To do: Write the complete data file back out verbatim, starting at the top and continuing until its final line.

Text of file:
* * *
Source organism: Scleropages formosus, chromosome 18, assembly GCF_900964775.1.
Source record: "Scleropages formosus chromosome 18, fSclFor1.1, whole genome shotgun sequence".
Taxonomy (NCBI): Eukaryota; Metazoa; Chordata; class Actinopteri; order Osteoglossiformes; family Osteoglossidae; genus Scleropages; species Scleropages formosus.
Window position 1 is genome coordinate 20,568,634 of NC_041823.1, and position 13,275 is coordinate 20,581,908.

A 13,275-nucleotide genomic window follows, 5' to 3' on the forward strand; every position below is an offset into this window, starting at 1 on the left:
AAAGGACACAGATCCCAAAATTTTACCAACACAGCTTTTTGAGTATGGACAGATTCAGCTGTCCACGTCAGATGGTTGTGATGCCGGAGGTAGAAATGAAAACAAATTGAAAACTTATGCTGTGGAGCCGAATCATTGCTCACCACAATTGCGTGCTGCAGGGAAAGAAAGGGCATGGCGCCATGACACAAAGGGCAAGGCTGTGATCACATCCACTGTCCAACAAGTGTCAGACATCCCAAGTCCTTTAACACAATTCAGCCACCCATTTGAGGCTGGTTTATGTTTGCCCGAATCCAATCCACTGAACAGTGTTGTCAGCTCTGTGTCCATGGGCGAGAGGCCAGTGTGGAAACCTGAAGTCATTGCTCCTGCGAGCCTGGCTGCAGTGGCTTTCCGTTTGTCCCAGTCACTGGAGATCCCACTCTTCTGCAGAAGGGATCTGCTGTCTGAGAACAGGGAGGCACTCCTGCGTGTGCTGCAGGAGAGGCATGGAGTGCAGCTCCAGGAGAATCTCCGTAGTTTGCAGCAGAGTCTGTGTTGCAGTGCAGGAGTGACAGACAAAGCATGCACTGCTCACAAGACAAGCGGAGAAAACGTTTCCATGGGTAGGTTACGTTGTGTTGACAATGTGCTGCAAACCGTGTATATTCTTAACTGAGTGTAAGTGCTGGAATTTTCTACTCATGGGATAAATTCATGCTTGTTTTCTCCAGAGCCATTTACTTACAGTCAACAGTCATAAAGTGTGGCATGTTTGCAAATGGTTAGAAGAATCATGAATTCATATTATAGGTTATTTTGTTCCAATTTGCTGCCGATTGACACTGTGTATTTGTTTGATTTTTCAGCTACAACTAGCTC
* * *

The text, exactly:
Source organism: Scleropages formosus, chromosome 18, assembly GCF_900964775.1.
Source record: "Scleropages formosus chromosome 18, fSclFor1.1, whole genome shotgun sequence".
Taxonomy (NCBI): Eukaryota; Metazoa; Chordata; class Actinopteri; order Osteoglossiformes; family Osteoglossidae; genus Scleropages; species Scleropages formosus.
Window position 1 is genome coordinate 20,568,634 of NC_041823.1, and position 13,275 is coordinate 20,581,908.

A 13,275-nucleotide genomic window follows, 5' to 3' on the forward strand; every position below is an offset into this window, starting at 1 on the left:
AAAGGACACAGATCCCAAAATTTTACCAACACAGCTTTTTGAGTATGGACAGATTCAGCTGTCCACGTCAGATGGTTGTGATGCCGGAGGTAGAAATGAAAACAAATTGAAAACTTATGCTGTGGAGCCGAATCATTGCTCACCACAATTGCGTGCTGCAGGGAAAGAAAGGGCATGGCGCCATGACACAAAGGGCAAGGCTGTGATCACATCCACTGTCCAACAAGTGTCAGACATCCCAAGTCCTTTAACACAATTCAGCCACCCATTTGAGGCTGGTTTATGTTTGCCCGAATCCAATCCACTGAACAGTGTTGTCAGCTCTGTGTCCATGGGCGAGAGGCCAGTGTGGAAACCTGAAGTCATTGCTCCTGCGAGCCTGGCTGCAGTGGCTTTCCGTTTGTCCCAGTCACTGGAGATCCCACTCTTCTGCAGAAGGGATCTGCTGTCTGAGAACAGGGAGGCACTCCTGCGTGTGCTGCAGGAGAGGCATGGAGTGCAGCTCCAGGAGAATCTCCGTAGTTTGCAGCAGAGTCTGTGTTGCAGTGCAGGAGTGACAGACAAAGCATGCACTGCTCACAAGACAAGCGGAGAAAACGTTTCCATGGGTAGGTTACGTTGTGTTGACAATGTGCTGCAAACCGTGTATATTCTTAACTGAGTGTAAGTGCTGGAATTTTCTACTCATGGGATAAATTCATGCTTGTTTTCTCCAGAGCCATTTACTTACAGTCAACAGTCATAAAGTGTGGCATGTTTGCAAATGGTTAGAAGAATCATGAATTCATATTATAGGTTATTTTGTTCCAATTTGCTGCCGATTGACACTGTGTATTTGTTTGATTTTTCAGCTACAACTAGCTC